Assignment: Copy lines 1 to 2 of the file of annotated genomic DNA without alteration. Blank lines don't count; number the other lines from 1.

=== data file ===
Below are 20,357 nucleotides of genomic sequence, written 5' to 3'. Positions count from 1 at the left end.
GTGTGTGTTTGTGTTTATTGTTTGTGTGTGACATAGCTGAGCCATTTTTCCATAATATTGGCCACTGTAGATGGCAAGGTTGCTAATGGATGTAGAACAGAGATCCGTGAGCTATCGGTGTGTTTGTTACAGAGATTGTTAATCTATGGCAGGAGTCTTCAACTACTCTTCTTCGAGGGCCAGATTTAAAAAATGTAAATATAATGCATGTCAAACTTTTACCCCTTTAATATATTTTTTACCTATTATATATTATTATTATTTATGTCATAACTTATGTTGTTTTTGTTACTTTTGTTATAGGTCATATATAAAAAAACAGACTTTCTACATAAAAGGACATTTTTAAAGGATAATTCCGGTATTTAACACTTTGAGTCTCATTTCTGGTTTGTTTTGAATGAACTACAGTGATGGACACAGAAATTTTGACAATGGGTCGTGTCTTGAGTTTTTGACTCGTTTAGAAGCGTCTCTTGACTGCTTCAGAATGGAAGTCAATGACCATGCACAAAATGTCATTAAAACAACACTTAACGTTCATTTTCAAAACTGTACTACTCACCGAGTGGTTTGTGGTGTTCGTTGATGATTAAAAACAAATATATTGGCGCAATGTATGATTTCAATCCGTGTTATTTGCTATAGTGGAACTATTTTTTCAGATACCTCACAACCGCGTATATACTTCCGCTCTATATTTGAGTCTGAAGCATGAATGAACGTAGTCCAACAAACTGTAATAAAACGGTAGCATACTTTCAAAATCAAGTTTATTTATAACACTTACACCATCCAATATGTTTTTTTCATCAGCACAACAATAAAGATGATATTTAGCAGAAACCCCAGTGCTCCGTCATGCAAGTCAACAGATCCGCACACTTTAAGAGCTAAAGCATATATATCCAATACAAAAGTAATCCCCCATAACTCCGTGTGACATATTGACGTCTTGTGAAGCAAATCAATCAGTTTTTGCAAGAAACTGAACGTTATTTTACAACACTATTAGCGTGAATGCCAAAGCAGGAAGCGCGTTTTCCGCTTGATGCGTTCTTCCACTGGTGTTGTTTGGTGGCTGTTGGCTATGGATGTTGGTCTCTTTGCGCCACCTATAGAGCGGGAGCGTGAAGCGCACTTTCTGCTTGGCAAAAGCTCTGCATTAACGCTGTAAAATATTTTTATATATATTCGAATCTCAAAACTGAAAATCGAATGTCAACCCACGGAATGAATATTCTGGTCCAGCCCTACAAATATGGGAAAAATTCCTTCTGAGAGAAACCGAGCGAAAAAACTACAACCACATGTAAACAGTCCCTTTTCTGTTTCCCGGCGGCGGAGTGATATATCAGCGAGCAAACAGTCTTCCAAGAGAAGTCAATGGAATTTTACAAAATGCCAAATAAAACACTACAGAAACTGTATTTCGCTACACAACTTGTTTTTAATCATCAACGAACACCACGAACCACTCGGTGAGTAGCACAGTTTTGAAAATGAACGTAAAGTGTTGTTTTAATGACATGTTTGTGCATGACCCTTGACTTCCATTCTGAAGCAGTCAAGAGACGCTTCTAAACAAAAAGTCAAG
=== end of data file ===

Below are 20,357 nucleotides of genomic sequence, written 5' to 3'. Positions count from 1 at the left end.
GTGTGTGTTTGTGTTTATTGTTTGTGTGTGACATAGCTGAGCCATTTTTCCATAATATTGGCCACTGTAGATGGCAAGGTTGCTAATGGATGTAGAACAGAGATCCGTGAGCTATCGGTGTGTTTGTTACAGAGATTGTTAATCTATGGCAGGAGTCTTCAACTACTCTTCTTCGAGGGCCAGATTTAAAAAATGTAAATATAATGCATGTCAAACTTTTACCCCTTTAATATATTTTTTACCTATTATATATTATTATTATTTATGTCATAACTTATGTTGTTTTTGTTACTTTTGTTATAGGTCATATATAAAAAAACAGACTTTCTACATAAAAGGACATTTTTAAAGGATAATTCCGGTATTTAACACTTTGAGTCTCATTTCTGGTTTGTTTTGAATGAACTACAGTGATGGACACAGAAATTTTGACAATGGGTCGTGTCTTGAGTTTTTGACTCGTTTAGAAGCGTCTCTTGACTGCTTCAGAATGGAAGTCAATGACCATGCACAAAATGTCATTAAAACAACACTTAACGTTCATTTTCAAAACTGTACTACTCACCGAGTGGTTTGTGGTGTTCGTTGATGATTAAAAACAAATATATTGGCGCAATGTATGATTTCAATCCGTGTTATTTGCTATAGTGGAACTATTTTTTCAGATACCTCACAACCGCGTATATACTTCCGCTCTATATTTGAGTCTGAAGCATGAATGAACGTAGTCCAACAAACTGTAATAAAACGGTAGCATACTTTCAAAATCAAGTTTATTTATAACACTTACACCATCCAATATGTTTTTTTCATCAGCACAACAATAAAGATGATATTTAGCAGAAACCCCAGTGCTCCGTCATGCAAGTCAACAGATCCGCACACTTTAAGAGCTAAAGCATATATATCCAATACAAAAGTAATCCCCCATAACTCCGTGTGACATATTGACGTCTTGTGAAGCAAATCAATCAGTTTTTGCAAGAAACTGAACGTTATTTTACAACACTATTAGCGTGAATGCCAAAGCAGGAAGCGCGTTTTCCGCTTGATGCGTTCTTCCACTGGTGTTGTTTGGTGGCTGTTGGCTATGGATGTTGGTCTCTTTGCGCCACCTATAGAGCGGGAGCGTGAAGCGCACTTTCTGCTTGGCAAAAGCTCTGCATTAACGCTGTAAAATATTTTTATATATATTCGAATCTCAAAACTGAAAATCGAATGTCAACCCACGGAATGAATATTCTGGTCCAGCCCTACAAATATGGGAAAAATTCCTTCTGAGAGAAACCGAGCGAAAAAACTACAACCACATGTAAACAGTCCCTTTTCTGTTTCCCGGCGGCGGAGTGATATATCAGCGAGCAAACAGTCTTCCAAGAGAAGTCAATGGAATTTTACAAAATGCCAAATAAAACACTACAGAAACTGTATTTCGCTACACAACTTGTTTTTAATCATCAACGAACACCACGAACCACTCGGTGAGTAGCACAGTTTTGAAAATGAACGTAAAGTGTTGTTTTAATGACATGTTTGTGCATGACCCTTGACTTCCATTCTGAAGCAGTCAAGAGACGCTTCTAAACAAAAAGTCAAG